a gripper assembly comprising first and second spaced jaws movable toward each other to grasp opposite sides of an article; a support member situated between the jaws; cams operable to move each of the jaws, each cam being seated on a rotatable shaft; a motor operable to drive the cams; force means contacting the support member and an inner surface of each jaw, for exerting force against each jaw; and hold means attached to stationary members fastened to the support member, for exerting force in opposition to the force means, the hold means contacting an outer surface of each jaw; and
an accesser operatively connected to the gripper assembly for moving the gripper assembly toward the article so that the article is situated between, but not in contact with, the jaws;
wherein when the gripper assembly is in a grip mode, the motor is de-energized when a sensor detects that the shafts upon which the cams are seated have rotated a predetermined amount.
11. A system as in claim 10, wherein the article has grooves for gripping.
12. A system as in claim 10, wherein each jaw has a claw for engaging a corresponding groove in the article.
13. A system as in claim 10, wherein a material is secured to a part of each jaw which contacts an article for gripping so that the part of each jaw which has the material attached has a higher coefficient of friction.
14. A method of grasping an article with gripping members operatively connected to an accesser, comprising the steps of:
spring-loading each of the gripping members with springs;
moving the gripping members toward the article by way of an accesser so that the article is situated between the gripping members and there is no contact between the gripping members and the article; and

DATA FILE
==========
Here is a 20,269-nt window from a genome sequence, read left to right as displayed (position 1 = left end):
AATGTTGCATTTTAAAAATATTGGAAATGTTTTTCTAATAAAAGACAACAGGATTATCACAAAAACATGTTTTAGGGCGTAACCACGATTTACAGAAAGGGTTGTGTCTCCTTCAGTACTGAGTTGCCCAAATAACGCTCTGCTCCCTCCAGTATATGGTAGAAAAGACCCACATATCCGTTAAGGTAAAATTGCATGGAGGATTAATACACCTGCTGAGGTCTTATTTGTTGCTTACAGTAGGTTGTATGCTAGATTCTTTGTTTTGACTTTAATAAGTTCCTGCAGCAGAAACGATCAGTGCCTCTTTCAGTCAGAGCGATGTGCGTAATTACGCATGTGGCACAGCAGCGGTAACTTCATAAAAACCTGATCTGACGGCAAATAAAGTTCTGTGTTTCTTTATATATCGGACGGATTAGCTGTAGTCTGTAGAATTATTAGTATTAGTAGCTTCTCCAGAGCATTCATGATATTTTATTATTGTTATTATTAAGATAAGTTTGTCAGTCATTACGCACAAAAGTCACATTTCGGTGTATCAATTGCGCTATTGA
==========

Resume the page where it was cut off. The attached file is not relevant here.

driving cams to move the gripping members toward each other to contact opposite sides of the article so that the article is pulled by the force of the springs into the grasp of the gripping members and the cams do not contact the gripping members in a grip mode.
15. A grasping device, comprising:
gripping members, each movable to a gripping position in which an article may be grasped and a non-gripping position;
at least one support member situated between the gripping members;
cams operable to move the gripping members to and from the gripping and non-gripping positions;
force means contacting the support member and an inner surface of each gripping member, for exerting force against each gripping member; and
hold means contacting an outer surface of each gripping member for exerting force in opposition to the force means;
wherein when the gripping members are in the gripping position, grasping of the article is achieved independently of the cams by way of the force means acting against the hold means.
Description
BACKGROUND OF THE INVENTION